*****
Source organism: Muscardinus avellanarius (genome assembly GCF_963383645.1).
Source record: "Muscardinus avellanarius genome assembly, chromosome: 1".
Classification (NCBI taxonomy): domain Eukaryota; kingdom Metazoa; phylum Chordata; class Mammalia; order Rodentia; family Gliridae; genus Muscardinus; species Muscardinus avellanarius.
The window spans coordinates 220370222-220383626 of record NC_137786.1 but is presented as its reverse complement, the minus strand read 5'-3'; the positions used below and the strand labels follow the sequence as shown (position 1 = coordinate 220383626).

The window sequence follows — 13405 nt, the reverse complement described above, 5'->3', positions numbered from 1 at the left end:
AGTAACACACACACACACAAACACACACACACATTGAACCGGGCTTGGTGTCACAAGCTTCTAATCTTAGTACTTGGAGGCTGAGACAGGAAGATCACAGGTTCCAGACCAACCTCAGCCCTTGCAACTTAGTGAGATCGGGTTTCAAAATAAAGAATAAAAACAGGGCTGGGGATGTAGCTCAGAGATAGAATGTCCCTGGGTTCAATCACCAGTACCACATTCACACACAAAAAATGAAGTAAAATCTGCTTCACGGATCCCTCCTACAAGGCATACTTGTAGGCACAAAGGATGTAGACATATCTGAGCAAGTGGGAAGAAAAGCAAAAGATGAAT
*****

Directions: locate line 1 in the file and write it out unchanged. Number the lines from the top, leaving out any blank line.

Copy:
Source organism: Muscardinus avellanarius (genome assembly GCF_963383645.1).